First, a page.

Successful property investors don’t rest on their laurels by putting their money in real estate and treating it as a set-and-forget asset.
They’re constantly thinking about how to improve their investment’s cash flow and its value so they can build income for now, and equity for future investment.
There are decisions you can make before buying to help ensure a property’s future equity trajectory is firmly upwards, and that its cash flow is as strong as it can be from day one.
But if you’ve already bought, don’t fret. There are things that can be done to help improve both as well.
If you’re in the market now and want to ensure your potential asset’s future equity prospects are as strong as possible, make sure you understand who your end buyer is likely to be. What are they like and what kind of home will they demand?
If you’re considering an inner-urban area favoured by trend-loving younger singles and couples without kids, the attributes of a location they consider important will be different from other demographics. For example, a convenient location close to the action will be a must, as will proximity to public transport. They might be willing to sacrifice on dedicated parking in exchange for convenience.
In terms of a property’s features, future buyers in that demographic will likely appreciate good entertaining spaces like a spacious living room or a bit of outdoor space. A huge kitchen might not be quite as important for a population segment that is often taking advantage of the newest restaurants and food destinations in the city. Adaptable spaces are important, such a second bedroom that could function as a home office or a space for mates to crash.
On the other end of the spectrum, an area favoured by young professionals will see properties that favour having more space. Consider where that demographic is likely to be in their lives when looking for a dwelling. They might be married and thinking of starting a family, so a tiny little unit is unlikely to be what they’re after.
Instead, they’ll likely seek a bigger space with multiple rooms, so they can have a nursery without giving up the spare room for guests or a home office for when they want to work from home. Also, a quieter location away from main roads and rowdy neighbours will increase its appeal. In addition, they’ll appreciate adequate storage for all of the ‘stuff’ that people tend to acquire when they have children.
If you’re investing in a suburb where families are the primary demographic, look for an investment with room to grow and outdoor space. Think a properly sized kitchen with all the mod cons, and definitely more than one bathroom. Also, a safe and quiet neighbourhood will be highly valued.
Importantly, do some digging to find out if the primary demographic you’re targeting is always going to be the dominant one. For example, a funky young enclave can sometimes transform into a gentrified family hotspot, meaning the investment you buy now could fall out of favour over time.
In a nutshell, you want to make sure what you’re buying at present appeals to your end buyer in the future.
Similarly, to boost your cash flow potential while holding an investment, think about the type of renters likely to flock to your area looking for somewhere to live.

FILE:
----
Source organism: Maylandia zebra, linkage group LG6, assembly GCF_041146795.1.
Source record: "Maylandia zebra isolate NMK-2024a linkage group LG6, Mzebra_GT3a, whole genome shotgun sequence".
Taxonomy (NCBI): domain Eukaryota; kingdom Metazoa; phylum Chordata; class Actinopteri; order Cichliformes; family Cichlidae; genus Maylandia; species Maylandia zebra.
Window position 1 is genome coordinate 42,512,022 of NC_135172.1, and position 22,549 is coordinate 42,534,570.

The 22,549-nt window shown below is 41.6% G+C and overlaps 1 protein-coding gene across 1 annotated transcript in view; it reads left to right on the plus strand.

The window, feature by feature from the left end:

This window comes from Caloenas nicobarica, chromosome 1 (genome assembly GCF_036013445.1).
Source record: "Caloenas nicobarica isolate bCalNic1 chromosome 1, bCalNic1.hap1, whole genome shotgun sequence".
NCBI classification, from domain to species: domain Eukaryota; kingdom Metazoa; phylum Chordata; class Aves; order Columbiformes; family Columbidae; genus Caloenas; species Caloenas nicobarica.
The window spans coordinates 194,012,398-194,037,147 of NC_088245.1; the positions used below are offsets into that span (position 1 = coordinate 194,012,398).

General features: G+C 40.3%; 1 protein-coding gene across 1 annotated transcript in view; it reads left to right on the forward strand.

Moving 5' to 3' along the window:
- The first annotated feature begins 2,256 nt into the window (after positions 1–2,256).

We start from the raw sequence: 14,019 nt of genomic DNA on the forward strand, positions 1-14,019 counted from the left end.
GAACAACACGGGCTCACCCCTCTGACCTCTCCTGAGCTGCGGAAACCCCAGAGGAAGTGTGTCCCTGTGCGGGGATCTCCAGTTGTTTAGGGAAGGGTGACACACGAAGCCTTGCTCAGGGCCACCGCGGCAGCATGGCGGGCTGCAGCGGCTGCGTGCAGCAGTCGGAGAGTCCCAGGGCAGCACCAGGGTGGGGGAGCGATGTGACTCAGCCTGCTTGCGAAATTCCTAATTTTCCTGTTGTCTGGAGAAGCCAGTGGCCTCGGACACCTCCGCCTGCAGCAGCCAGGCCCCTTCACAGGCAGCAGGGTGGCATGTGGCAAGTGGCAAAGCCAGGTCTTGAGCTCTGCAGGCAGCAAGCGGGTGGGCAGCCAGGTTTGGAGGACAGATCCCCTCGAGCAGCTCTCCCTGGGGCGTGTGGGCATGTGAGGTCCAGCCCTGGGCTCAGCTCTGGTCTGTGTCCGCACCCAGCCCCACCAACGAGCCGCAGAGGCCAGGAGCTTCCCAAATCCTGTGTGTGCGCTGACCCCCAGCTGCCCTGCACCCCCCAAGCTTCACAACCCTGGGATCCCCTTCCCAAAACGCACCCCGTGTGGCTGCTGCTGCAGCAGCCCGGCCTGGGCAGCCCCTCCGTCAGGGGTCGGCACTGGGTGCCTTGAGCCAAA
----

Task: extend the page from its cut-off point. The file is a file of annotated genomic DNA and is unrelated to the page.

What are they like? What will they want in a home? What are absolute deal-breakers that will see them run from a rental listing? If you can appeal to the dominant demographic, you’ll keep your vacancies as low as possible and maximise your income.
Boosters on the go
If you’ve already bought, never fear – there are some changes you can make to better cater to both your current tenants and the end buyer.
Some are relatively affordable and easy enough to accomplish and can deliver a significant return on your outlay.
Take a cosmetic renovation. A strategic lick of paint, spruce up of old kitchen cabinets and new handles, fresh carpet, different tiles and clean garden can help to both lift cash flow potential, and boost equity.
A more substantial renovation will obviously deliver much bigger returns. An extension that gives a property a new kitchen and living area, or extra bedrooms, will lift equity and cash flow. Mind you, it’s important to avoid overcapitalisation, so seeking independent professional advice is a must in this instance.
But looking at both current and future trends can guide a renovation to ensure it has the most impact. For example, a home office – or at the very least, a room that’s flexible enough to serve as a space to work from home, would be of huge appeal right now. And I don’t think that’s likely to change any time soon.
Improving the street appeal is a big one too. Clean up gardens, paint and refresh the property’s exterior, repair broken fences and put in a new mailbox so when potential buyers pull up, they’re enticed to come inside and look rather than speed off.
For cash flow, being on top of maintenance issues is critical in keeping good tenants happy so you don’t lose them and cop a vacancy and loss of income. It also makes business sense, given you’re taking care of your asset.
Depending on the area, some other things to consider for both cash flow and equity are heating and cooling, which can be especially important in certain localities, as well as security measures like prowler proof screens and secure entry doors and alarm systems.
At the end of the day, if you already have an investment and you want to lift its cash flow or equity potential, think about your market. Think about who they are, how they live and what they need and want. Then think of ways to give it to them.
If you’ve been thinking about investing in property, you need to have the experts at Atlas Property Group on your side. Our investing markets have already grown by over 15% in 2021. We are constantly analysing new markets that our clients are able to take advantage of as they progress towards their own large and fantastic portfolios.